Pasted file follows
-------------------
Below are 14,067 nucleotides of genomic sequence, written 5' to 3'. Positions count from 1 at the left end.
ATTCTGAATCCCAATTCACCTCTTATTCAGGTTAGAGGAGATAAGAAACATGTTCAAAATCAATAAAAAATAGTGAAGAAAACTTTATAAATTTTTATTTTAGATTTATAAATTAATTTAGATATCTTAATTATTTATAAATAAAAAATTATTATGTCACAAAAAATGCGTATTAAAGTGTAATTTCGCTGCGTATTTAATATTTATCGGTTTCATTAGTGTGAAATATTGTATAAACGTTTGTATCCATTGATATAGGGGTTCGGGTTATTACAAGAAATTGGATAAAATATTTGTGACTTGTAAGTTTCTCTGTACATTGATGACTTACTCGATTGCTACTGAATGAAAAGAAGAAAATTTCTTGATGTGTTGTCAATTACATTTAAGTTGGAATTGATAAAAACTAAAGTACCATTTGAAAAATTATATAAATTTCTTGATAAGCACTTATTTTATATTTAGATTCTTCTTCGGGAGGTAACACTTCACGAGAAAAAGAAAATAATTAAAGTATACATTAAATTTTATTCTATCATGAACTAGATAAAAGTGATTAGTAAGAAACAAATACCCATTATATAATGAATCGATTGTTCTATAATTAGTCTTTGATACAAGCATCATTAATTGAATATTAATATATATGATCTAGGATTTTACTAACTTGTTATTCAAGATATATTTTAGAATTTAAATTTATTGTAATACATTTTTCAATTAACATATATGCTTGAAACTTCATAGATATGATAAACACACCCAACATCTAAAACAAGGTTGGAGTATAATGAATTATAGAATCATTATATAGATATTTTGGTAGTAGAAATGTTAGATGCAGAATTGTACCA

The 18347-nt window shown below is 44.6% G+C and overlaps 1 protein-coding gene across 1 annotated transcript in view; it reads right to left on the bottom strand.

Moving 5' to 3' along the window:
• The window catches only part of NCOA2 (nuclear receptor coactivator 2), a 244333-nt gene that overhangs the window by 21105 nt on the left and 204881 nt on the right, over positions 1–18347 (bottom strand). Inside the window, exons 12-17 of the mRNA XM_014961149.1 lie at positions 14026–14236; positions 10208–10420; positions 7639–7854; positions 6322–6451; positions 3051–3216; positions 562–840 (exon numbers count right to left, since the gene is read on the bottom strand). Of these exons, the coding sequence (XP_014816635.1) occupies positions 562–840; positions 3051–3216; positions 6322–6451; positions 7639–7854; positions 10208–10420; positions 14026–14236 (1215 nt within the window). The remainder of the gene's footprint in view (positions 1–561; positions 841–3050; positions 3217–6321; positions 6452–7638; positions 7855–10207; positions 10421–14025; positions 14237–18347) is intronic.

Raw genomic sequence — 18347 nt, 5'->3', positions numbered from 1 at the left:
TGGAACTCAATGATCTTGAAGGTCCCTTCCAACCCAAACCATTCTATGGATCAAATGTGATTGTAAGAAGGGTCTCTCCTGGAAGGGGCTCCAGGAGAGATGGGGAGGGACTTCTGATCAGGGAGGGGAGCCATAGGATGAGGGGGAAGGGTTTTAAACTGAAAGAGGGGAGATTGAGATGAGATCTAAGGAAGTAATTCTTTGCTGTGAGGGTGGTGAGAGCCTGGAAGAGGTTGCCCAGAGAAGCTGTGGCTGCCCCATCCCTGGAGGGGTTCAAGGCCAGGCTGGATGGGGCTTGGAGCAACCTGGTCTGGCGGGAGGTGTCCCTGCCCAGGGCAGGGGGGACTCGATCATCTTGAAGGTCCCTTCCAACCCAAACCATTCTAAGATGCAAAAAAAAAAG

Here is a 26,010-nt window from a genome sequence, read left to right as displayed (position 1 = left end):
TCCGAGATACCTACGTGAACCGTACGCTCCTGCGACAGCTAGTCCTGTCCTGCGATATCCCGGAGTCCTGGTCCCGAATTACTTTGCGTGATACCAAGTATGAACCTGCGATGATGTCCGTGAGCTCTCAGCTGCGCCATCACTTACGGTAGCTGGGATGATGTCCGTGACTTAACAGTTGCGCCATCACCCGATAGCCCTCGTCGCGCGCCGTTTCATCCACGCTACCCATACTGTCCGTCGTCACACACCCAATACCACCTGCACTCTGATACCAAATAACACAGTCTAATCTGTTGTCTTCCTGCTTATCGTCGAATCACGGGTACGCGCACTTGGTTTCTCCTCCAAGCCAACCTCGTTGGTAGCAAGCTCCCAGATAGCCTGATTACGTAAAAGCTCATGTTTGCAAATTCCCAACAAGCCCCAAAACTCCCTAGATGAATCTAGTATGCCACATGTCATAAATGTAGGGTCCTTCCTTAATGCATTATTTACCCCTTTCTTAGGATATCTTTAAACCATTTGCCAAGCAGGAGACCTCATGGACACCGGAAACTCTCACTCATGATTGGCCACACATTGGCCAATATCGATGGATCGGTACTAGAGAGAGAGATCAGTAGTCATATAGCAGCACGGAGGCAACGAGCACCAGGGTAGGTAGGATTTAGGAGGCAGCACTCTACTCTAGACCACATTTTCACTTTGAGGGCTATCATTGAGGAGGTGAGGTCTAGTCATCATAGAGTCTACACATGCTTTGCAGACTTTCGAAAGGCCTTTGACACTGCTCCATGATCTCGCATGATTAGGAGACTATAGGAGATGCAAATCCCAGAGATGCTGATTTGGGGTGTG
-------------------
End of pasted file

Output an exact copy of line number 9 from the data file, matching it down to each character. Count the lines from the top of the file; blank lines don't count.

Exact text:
TCCGAGATACCTACGTGAACCGTACGCTCCTGCGACAGCTAGTCCTGTCCTGCGATATCCCGGAGTCCTGGTCCCGAATTACTTTGCGTGATACCAAGTATGAACCTGCGATGATGTCCGTGAGCTCTCAGCTGCGCCATCACTTACGGTAGCTGGGATGATGTCCGTGACTTAACAGTTGCGCCATCACCCGATAGCCCTCGTCGCGCGCCGTTTCATCCACGCTACCCATACTGTCCGTCGTCACACACCCAATACCACCTGCACTCTGATACCAAATAACACAGTCTAATCTGTTGTCTTCCTGCTTATCGTCGAATCACGGGTACGCGCACTTGGTTTCTCCTCCAAGCCAACCTCGTTGGTAGCAAGCTCCCAGATAGCCTGATTACGTAAAAGCTCATGTTTGCAAATTCCCAACAAGCCCCAAAACTCCCTAGATGAATCTAGTATGCCACATGTCATAAATGTAGGGTCCTTCCTTAATGCATTATTTACCCCTTTCTTAGGATATCTTTAAACCATTTGCCAAGCAGGAGACCTCATGGACACCGGAAACTCTCACTCATGATTGGCCACACATTGGCCAATATCGATGGATCGGTACTAGAGAGAGAGATCAGTAGTCATATAGCAGCACGGAGGCAACGAGCACCAGGGTAGGTAGGATTTAGGAGGCAGCACTCTACTCTAGACCACATTTTCACTTTGAGGGCTATCATTGAGGAGGTGAGGTCTAGTCATCATAGAGTCTACACATGCTTTGCAGACTTTCGAAAGGCCTTTGACACTGCTCCATGATCTCGCATGATTAGGAGACTATAGGAGATGCAAATCCCAGAGATGCTGATTTGGGGTGTG